Remembering Yogi Berra

vintage ad Yogi Berra 1963

Be the first in your neighborhood to start a collection- you can have your picture with your choice of 200 players!  Vintage ad 1963

It Ain’t Over Till It’s Over

Note: In memory of Yankee Legend Yogi Berra, the beloved 20th century American sports icon who we lost Tuesday night, a replay of a past post. It’s deja vu all over again.

Picture You With Yogi Berra

What mid-century boy wouldn’t love having his photo hanging in an all-star’s locker?

“Kids! Get your photo with your favorite Big League Star,” grinning great Yankees catcher Yogi Berra beckons in this 1963 ad. “Imagine a photo of your favorite Big League star hanging your picture in his locker,” the ad entices.

No, you didn’t get to fly to NY to have your picture taken with Roger Maris or to Milwaukee to pose with Hank Aaron or even Los Angeles for a shutterbug session with Sandy Koufax.

Sponsored by Acme Markets and a company called Picture Pal, your dream could come true just by sending your snapshot with a special label from any Acme Supreme bread and $1.

Boys from Bayonne to Bayshore smiled eagerly for their Dads Brownie and made sure to ask Mom to get Acme Bread…top taste in every bite!

Way before Photoshop when you could create the same image in your very own home, this magic was achieved through old-fashioned cut and paste.

With a dollop of rubber cement, your Kodak snapshot could be plastered on an 8″ x 10″ glossy made to look like you were hanging in your favorite big league baseball stars very own locker!

What’s Wrong with this Picture

Today in the post Penn State scandal era, some eyebrows might be raised, but in those more innocent times, what could possibly be wrong for  a towel clad,  beefy ball player hanging a picture of a gap toothed ten-year old boy in his locker?




  1. A nice, brief tribute to a seemingly huge baseball icon that will be missed by fans of the game.

    I didn’t personally know Yogi Berra, but his “public” persona seemed very charming, very apropos for his day and era. I haven’t followed baseball as a fanatical fan would/does either, or know all the famous funny quotes Yogi coined, but his passing seems to be a sad one, at least for America’s past-time sport. Rest in peace Sir.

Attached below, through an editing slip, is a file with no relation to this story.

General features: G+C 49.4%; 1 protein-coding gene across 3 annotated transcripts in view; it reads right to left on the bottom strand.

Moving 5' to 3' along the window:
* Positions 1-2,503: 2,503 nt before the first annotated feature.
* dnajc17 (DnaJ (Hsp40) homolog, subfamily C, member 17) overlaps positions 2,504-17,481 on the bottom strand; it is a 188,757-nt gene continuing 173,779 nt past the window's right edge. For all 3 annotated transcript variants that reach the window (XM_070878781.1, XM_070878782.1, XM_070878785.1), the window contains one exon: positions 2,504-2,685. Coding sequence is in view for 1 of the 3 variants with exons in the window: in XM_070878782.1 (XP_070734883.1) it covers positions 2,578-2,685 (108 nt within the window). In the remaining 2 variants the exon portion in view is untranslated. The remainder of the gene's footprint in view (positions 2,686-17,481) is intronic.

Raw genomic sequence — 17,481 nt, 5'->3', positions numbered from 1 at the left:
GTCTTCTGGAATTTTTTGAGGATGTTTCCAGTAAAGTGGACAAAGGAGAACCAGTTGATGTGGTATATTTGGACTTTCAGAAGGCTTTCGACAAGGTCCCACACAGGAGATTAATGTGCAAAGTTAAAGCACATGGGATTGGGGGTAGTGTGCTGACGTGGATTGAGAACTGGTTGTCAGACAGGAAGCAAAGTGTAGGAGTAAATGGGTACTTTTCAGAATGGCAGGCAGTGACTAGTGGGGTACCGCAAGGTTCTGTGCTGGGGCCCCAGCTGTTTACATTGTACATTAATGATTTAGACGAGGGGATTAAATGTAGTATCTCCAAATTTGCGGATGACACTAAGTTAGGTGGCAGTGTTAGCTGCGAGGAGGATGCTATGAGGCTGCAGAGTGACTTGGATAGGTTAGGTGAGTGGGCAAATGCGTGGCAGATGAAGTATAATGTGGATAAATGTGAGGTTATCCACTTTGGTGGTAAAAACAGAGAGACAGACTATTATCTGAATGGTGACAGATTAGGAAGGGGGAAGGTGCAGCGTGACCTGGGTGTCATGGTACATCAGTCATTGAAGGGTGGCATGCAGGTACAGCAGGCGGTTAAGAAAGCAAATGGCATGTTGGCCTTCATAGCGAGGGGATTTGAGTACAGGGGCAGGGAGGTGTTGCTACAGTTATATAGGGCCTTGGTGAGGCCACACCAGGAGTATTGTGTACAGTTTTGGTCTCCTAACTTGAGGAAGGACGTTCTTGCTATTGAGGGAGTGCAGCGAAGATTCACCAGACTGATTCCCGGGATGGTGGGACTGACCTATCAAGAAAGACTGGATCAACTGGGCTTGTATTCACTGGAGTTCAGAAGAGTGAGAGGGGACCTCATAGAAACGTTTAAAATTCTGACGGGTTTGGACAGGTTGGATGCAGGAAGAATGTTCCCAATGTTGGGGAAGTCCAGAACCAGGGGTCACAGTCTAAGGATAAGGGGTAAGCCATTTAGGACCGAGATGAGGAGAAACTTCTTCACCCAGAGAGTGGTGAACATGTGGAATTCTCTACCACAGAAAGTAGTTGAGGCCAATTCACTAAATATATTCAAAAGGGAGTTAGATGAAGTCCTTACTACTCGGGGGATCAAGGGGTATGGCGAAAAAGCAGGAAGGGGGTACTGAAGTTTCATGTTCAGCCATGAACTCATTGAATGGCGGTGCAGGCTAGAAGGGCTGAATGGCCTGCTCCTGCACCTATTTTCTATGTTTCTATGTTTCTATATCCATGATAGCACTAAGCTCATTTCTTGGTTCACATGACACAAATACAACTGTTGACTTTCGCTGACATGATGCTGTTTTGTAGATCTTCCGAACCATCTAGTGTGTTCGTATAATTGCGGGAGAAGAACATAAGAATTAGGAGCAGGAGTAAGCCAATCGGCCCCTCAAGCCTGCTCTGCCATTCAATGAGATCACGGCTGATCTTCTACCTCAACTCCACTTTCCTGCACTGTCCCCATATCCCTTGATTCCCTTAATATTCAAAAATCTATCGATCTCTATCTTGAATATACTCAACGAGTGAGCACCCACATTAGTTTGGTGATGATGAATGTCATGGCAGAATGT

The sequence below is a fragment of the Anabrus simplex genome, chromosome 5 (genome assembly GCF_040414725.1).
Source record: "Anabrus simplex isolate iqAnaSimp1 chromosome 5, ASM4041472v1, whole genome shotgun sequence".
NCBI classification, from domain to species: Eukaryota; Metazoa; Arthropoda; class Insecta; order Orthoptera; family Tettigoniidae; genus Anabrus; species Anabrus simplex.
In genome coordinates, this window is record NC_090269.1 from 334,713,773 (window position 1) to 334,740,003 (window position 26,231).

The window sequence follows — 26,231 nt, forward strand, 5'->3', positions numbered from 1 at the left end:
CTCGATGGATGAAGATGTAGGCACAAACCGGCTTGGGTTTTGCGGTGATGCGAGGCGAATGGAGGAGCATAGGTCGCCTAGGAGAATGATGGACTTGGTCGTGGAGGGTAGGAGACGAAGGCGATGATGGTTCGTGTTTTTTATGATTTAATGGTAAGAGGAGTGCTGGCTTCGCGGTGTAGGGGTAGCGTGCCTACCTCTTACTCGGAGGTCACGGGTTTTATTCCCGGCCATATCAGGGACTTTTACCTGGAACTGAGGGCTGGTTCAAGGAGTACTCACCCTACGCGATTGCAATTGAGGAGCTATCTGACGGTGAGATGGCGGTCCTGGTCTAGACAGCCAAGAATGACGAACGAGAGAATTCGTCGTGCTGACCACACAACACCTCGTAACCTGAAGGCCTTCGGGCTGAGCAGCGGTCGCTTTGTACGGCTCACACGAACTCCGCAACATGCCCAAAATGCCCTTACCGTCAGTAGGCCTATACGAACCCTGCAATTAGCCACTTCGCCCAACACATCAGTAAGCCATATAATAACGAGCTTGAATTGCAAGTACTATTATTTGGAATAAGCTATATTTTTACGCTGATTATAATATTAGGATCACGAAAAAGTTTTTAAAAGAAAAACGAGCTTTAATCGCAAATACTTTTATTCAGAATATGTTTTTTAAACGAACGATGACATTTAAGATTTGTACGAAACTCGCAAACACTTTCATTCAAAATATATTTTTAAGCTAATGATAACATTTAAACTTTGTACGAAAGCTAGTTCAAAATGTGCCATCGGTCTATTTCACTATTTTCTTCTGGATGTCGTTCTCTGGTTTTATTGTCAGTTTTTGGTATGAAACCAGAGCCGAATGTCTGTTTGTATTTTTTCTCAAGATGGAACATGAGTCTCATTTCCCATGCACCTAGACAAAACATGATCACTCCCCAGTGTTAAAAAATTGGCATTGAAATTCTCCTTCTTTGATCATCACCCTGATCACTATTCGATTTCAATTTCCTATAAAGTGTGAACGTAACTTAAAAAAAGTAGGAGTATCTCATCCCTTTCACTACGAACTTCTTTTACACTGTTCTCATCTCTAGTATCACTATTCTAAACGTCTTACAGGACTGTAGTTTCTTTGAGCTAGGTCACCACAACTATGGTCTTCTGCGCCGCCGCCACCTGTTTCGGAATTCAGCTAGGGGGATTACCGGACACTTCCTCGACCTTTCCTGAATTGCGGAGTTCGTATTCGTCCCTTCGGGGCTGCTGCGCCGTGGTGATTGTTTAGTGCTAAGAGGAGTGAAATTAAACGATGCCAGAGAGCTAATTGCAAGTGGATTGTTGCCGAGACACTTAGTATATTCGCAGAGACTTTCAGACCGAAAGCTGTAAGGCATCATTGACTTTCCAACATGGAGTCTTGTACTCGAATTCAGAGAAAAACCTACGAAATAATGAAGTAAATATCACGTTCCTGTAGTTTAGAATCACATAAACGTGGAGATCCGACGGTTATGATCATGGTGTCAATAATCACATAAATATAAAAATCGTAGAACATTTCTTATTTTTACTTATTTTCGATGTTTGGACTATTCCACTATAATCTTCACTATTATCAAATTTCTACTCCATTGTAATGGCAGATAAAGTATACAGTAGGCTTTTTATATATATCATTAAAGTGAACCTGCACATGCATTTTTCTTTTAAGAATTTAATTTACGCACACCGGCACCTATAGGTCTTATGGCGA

As an aside, this full-page ad ran in none other than Boys Life the official magazine for homophobic Boy Scouts.

    That was an intriguing closing Sally. Could you elaborate a bit more so that I won’t assume too much? 😉

    Liked by 1 person

    • That closing line had nothing to do with Yogi Berra. As I mentioned this was a re-post of a previous article I had posted and the closing remarks were a commentary of changing perceptions, the idea of a beefy ball player hanging a photo of a pre-pubescent boy in his locker might might raise questionable accusations today . The “Boy’s Life” reference was in relation to that. But since I would like the focus to be more on Yogi today, I will remove that line so as to avoid any confusion.

      Liked by 1 person

      • Ahh, my apologies Sally for my confusion. I missed that part about the re-post or forgot about it by the time I reached that last line’s interesting reference. Sorry.

        I know what you mean about “changing perceptions.” A school district I use to work for in the DFW area recently had a 9th grade student ‘arrested’, handcuffed, and hauled off to the local station for building an exceptional clock for his science project, which to some, primarily the teacher and principal, looked like a live bomb DESPITE his long-held character and grades in elementary and middle school; this could include his parent’s characters as well.

        A lot of phobias going around these days, huh? Need I mention one in particular the Supreme Court just decided on? 😮


  2. Thank you for calling Yogi’s death to my attention. The passing of Yogi, Mickey Mantle, Ted Williams and others of that earlier era reminds us of how much baseball once meant to us. One of my favorite baseball stories is the opening chapter of Don Delila’s Underworld. It opens with the shot heard round the world when Bobby Thomson hit the ball into the stands for a three run homer off Ralph Branca and winning the National League pennant for the New York Giants over the Brooklyn Dodgers. Thanks again.


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